COMMENT: Complacency over inquiry's report has been astonishing
THERE'S no easy way of saying this, I'm afraid, so here goes: I don't think Jersey has yet got its head around how profoundly shattering a verdict has been delivered on it by the findings of the Independent Jersey Care Inquiry.
The scale of the abuse, the time it has been tolerated and the inadequate responses to it over the decades may be understood, but the consequences much less so.
How, for example, after all the pain and public focus on the proper treatment of youngsters in the care of the Island could the inquiry find that some children even today 'may still be at risk'?
Was there some sort of collective government view or hope that Frances Oldham QC's report was going to be OK, not witheringly condemnatory of what was officially condoned or tolerated, that it was all in the past and everything's fine now?
The level of complacency over this issue, for an outsider at least, has been breathtaking and truly beyond comprehension – virtually total denial at the highest level.
And why I suggest the Island hasn't fully bought into the implications of what the panel has found – and I use that word in the sense of a judicial finding – is that your core method of conducting yourselves has been exposed as wanting.
Yes, the inquiry was about child care but at its heart is the Jersey Way. More than that, it is, as the panel observed, expressly about the Jersey Way in its sinister, controlling, 'protection of powerful interests and resistance to change, even when change is patently needed' manifestation.
There's much in the report to support this contention, not least the focus on cover-up and the protection of the Island's reputation. But the biggest obstacle to true reform and progress is that the Jersey Way is hard-wired into Jersey's establishments – it is so instinctive and reflexive that it is unconscious and invisible to those who need to change.
To illustrate this – and I believe the panel did as well – take the infamous speech then Bailiff Sir Philip Bailhache delivered on Liberation Day 2008.
'All child abuse, wherever it happens, is scandalous, but it is the unjustified and remorseless denigration of Jersey and her people that is the real scandal,' he said.
Leave aside his recent partial and qualified 'apology'. It simply is not credible that a senior judge would fail to weigh his words before making a set-piece statement. It is also worth noting that he has really only tried to backtrack since the care inquiry found him guilty of making a 'grave political error' in uttering those remarks.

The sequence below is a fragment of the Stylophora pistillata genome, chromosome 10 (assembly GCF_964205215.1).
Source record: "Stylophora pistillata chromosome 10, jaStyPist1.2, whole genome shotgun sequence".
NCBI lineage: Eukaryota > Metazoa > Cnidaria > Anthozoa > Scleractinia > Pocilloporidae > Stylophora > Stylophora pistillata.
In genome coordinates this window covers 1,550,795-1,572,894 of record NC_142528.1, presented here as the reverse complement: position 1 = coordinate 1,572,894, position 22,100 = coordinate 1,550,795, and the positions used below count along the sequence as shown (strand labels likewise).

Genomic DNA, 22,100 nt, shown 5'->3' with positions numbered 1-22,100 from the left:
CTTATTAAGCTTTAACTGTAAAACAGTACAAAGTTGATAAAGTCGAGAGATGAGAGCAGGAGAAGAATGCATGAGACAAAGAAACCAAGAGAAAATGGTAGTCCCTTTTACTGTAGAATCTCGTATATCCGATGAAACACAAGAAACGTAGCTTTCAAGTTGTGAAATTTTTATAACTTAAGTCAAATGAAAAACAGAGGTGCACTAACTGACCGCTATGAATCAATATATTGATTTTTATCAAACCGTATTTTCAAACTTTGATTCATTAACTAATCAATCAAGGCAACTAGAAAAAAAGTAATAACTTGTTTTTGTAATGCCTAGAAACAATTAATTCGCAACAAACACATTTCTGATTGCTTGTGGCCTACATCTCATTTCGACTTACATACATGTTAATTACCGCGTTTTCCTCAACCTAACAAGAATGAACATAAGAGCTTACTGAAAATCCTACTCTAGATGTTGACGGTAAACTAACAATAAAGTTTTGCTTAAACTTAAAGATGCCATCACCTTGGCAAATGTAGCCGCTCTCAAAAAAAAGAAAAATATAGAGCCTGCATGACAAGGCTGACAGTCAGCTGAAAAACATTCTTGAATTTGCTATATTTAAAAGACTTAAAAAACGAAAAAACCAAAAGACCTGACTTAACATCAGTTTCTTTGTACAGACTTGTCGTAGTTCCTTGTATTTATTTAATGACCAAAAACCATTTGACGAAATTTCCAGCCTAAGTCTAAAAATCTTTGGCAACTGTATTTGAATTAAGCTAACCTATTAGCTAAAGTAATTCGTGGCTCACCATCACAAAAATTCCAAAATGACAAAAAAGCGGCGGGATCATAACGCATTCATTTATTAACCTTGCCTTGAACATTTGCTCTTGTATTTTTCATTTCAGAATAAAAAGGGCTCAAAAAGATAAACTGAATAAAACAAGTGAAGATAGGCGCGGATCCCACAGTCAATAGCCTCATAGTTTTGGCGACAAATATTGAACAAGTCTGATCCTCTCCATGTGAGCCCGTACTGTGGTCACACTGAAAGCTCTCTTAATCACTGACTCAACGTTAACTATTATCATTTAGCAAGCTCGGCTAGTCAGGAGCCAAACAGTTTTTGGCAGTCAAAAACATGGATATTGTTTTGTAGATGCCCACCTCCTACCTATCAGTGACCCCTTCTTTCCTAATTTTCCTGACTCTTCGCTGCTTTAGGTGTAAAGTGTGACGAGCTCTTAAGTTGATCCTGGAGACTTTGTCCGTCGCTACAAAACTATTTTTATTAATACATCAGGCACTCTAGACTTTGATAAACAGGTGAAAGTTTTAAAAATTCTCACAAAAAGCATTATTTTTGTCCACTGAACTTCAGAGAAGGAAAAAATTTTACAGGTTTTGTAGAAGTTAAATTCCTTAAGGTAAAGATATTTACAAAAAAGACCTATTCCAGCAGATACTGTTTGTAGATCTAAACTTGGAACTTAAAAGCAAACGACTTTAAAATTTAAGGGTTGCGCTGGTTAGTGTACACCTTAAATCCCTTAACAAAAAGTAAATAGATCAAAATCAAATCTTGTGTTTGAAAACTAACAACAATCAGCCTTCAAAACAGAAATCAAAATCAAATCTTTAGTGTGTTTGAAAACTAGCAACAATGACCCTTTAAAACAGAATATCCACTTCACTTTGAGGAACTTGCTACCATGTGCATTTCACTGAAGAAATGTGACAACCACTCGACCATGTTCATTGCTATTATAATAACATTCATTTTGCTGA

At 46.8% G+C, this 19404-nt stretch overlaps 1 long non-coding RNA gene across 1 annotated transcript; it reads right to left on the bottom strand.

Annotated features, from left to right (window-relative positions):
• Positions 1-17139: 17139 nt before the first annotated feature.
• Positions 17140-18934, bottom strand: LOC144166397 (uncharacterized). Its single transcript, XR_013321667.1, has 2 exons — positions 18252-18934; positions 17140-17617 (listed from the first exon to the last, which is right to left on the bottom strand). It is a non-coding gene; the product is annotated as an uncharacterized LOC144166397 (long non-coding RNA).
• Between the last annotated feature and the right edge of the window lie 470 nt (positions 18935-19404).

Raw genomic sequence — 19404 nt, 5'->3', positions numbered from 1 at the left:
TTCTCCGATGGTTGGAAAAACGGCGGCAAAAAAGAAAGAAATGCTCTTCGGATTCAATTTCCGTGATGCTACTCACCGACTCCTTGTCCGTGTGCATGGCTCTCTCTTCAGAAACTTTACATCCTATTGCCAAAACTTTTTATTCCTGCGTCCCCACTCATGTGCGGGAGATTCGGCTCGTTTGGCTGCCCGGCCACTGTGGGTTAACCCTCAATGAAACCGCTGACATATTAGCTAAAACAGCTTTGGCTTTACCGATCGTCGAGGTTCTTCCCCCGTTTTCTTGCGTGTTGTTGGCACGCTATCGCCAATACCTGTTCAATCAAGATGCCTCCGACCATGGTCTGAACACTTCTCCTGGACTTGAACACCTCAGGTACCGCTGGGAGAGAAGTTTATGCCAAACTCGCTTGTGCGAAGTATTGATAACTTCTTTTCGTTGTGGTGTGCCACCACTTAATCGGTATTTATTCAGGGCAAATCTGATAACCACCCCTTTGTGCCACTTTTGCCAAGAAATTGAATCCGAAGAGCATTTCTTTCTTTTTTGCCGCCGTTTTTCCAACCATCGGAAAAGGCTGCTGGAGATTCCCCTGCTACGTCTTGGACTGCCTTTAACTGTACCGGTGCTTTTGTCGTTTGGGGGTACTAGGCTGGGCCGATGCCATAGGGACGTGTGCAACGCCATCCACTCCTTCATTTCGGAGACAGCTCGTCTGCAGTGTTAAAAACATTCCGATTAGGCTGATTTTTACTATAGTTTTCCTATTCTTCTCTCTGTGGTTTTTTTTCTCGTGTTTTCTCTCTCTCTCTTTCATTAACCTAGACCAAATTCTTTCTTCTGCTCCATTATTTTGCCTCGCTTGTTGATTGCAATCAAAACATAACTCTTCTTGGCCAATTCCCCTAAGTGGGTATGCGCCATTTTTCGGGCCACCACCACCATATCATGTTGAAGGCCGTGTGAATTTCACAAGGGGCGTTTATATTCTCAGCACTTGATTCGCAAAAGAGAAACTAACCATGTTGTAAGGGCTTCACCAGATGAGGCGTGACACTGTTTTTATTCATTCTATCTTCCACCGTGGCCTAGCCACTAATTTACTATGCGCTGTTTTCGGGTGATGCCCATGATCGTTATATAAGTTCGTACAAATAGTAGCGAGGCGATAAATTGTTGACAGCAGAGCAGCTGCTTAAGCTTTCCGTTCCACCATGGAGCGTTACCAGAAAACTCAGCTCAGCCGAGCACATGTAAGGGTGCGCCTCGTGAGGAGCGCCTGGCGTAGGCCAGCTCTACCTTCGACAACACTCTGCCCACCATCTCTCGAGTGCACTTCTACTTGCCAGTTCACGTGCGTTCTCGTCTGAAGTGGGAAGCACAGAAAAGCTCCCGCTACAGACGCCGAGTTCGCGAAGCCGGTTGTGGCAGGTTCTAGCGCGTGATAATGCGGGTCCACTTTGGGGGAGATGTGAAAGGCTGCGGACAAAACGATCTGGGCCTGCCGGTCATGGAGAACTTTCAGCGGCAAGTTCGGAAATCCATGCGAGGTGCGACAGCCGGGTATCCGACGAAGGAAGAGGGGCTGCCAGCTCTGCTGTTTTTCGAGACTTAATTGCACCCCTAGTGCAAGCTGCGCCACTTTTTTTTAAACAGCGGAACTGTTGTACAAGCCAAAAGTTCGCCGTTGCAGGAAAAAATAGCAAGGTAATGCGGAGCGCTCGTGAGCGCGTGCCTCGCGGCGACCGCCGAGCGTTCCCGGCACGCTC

'We cannot accept that a politician and lawyer of his experience would inadvertently have made what he told the inquiry was an "unfortunate juxtaposition" of words,' the panel said.
While he cared greatly about the reputation of Jersey, they said, his comments were not 'a considered attempt to influence the course of the police investigation'.
Well, that's a relief, I suppose, but it is revealing that it even had to be considered. Yet why was a non-political Bailiff making political statements on such a highly charged matter in the first place? And what evidence could he possibly have about 'unjustified and remorseless denigration'? The facts, as we now know, are against him on that.
I'm not singling out Sir Philip especially here – he has an exemplary record of public service – but I am saying that the narrative in which he plays a leading part illustrates the institutional mindset prevailing at the time: this cannot happen in Jersey; it would be damaging if it did; we must control the message at all costs.
For example, just look back on the curious incident of the then Dean of Jersey, a troubled young woman and allegations against a churchwarden of inappropriate behaviour.
What should have been a safeguarding issue suddenly became a constitutional matter, a tussle over the independence of the Church in Jersey and an attack on the establishment itself.
The young woman herself – a troubled soul if ever one was in need of Christian help – sank without trace while those with reputations retained them.
So as I say, the Jersey Way is so ingrained as to be knee-jerk instinctive. To rid the Island of it, if that's what you truly wish to do, will be a huge undertaking.
Wholesale reform of institutions, including the Law Officers and honorary police, continuous monitoring and feedback, independent assessments of progress… a long road indeed.
Children in care should be safer now. But I'm doubtful much else will change. Some habits are too hard to lose.
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